As your child grows, they start to explore the world through a variety of play – for them play is their work.
Find out more about how they can learn through play, and tips on how you can facilitate their play and learning.
What is learning through play?
You may notice at your child’s early learning centre, the teachers talk a lot about play-based learning. That is because this concept is formalised in Te Whāriki, the early childhood learning curriculum set by the Ministry of Education.
At home, you don’t need to know how to design an effective play-based learning programme – free or unstructured play is perfect. You can let them do whatever takes their interest and use their imagination, or you can help them get started then leave them to it, or join in. It’s up to you!
Gaining some understanding of what can be learnt through play however is great input for when you are choosing toys and activities for your child.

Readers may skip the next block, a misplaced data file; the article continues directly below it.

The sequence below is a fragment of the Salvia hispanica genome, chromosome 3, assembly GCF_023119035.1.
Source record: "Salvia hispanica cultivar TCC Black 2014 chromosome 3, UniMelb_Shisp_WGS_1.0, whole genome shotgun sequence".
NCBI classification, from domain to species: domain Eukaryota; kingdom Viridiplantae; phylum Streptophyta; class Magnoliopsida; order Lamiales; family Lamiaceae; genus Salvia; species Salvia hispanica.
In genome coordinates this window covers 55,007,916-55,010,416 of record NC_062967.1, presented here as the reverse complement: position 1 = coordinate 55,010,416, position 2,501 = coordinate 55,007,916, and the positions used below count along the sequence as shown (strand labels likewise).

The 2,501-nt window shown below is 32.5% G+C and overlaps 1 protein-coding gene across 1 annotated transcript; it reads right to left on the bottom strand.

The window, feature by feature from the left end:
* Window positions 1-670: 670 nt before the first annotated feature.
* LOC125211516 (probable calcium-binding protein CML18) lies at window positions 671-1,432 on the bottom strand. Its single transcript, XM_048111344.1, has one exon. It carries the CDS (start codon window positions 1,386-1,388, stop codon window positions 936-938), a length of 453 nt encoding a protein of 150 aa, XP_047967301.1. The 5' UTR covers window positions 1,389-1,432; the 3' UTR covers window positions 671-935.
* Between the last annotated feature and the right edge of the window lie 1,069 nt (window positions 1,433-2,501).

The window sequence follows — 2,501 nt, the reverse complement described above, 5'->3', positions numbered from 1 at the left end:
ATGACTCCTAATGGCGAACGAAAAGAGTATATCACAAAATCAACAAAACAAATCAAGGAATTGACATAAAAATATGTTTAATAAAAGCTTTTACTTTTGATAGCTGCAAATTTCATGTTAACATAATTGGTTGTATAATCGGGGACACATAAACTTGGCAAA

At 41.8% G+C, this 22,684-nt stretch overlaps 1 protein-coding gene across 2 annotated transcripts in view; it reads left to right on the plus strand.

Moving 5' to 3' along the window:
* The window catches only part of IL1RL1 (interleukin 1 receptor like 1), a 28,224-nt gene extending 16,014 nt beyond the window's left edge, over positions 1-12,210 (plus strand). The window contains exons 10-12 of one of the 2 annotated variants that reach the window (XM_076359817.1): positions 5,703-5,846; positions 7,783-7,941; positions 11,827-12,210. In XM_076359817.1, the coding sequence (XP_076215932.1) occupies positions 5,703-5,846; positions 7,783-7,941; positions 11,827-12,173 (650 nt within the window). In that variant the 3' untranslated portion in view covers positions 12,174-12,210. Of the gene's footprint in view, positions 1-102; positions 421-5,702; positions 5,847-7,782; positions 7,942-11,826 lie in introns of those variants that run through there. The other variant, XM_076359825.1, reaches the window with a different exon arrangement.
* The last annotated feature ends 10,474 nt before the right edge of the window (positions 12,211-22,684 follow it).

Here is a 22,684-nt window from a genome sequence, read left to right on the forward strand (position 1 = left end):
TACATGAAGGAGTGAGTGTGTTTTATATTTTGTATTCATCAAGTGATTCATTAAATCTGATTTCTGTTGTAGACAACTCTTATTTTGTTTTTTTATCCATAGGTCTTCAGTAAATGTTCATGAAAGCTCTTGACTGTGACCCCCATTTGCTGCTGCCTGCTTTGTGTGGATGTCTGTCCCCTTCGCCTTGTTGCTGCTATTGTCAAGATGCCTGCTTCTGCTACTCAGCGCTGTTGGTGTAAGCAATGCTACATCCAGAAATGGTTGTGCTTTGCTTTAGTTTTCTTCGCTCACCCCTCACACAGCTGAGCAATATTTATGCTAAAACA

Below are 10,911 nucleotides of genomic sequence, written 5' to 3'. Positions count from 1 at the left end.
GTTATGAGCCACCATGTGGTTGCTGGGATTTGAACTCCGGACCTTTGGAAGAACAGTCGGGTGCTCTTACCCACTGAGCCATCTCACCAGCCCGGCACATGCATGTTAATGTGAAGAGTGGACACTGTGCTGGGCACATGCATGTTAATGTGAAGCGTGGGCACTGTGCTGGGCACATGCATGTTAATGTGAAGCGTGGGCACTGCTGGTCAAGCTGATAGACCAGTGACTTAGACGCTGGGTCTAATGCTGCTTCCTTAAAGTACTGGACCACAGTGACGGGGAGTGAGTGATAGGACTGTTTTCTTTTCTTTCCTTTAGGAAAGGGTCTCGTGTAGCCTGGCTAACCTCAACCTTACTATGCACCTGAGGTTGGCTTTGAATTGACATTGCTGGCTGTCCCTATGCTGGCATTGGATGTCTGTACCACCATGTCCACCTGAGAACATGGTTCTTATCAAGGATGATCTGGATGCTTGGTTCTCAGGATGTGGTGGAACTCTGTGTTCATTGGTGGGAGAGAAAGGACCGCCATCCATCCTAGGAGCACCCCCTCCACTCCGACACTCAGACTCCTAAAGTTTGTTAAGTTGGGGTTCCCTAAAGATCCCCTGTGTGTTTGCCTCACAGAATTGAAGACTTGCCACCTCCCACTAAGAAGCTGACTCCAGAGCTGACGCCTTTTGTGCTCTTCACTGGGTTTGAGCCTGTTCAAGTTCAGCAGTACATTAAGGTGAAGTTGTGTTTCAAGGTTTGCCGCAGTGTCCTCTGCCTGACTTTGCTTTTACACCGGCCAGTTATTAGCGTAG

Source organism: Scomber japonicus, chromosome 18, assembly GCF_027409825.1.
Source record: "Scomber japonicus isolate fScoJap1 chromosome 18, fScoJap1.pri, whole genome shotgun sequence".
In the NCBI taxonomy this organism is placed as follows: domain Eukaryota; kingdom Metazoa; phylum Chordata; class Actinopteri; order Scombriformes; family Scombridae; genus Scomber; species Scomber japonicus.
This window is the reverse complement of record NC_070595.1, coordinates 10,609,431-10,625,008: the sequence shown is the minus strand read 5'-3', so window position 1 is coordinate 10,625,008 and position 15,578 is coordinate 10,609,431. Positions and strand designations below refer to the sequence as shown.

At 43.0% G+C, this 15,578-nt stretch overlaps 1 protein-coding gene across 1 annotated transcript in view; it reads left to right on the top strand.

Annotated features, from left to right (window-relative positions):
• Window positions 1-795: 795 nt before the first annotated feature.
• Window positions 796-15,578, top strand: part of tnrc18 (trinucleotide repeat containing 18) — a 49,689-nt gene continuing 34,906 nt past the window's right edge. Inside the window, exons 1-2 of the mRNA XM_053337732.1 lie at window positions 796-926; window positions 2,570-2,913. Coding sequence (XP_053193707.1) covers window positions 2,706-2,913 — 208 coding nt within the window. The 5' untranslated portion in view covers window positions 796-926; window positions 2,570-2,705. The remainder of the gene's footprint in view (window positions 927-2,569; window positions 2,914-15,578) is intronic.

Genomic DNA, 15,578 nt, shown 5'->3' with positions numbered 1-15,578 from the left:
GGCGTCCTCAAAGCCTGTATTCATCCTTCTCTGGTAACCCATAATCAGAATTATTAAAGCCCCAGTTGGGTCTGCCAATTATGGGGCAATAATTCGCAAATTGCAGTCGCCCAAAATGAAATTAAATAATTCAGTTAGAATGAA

What can be learnt through play
Your child will use all their senses as they play and develop a huge variety of skills. These include fine motor skills, problem solving, interpersonal skills, such as language development, taking turns, empathy, and compromise. Play can also develop a child’s self esteem, persistence, concentration, and even time management. They develop early math skills, and also learn about patterns and colours.
A simple playdough session, for example, can enhance their imaginations as they learn about textures, colours, numbers, and motor skills. Pouring water from a container is different from pouring sand from a container – while they can’t pour they playdough! It’s all learning.
Puzzles teach persistence, rotation, and shapes, while bouncing a ball enhances co-ordination and early physics knowledge!
As they get older they learn to mimic the world around them and will enjoy dressups and role playing.
By introducing toys that fuel your child’s imagination, you encourage open-ended play which helps build creativity, and becomes a part of your little ones wonderful new perspective on things.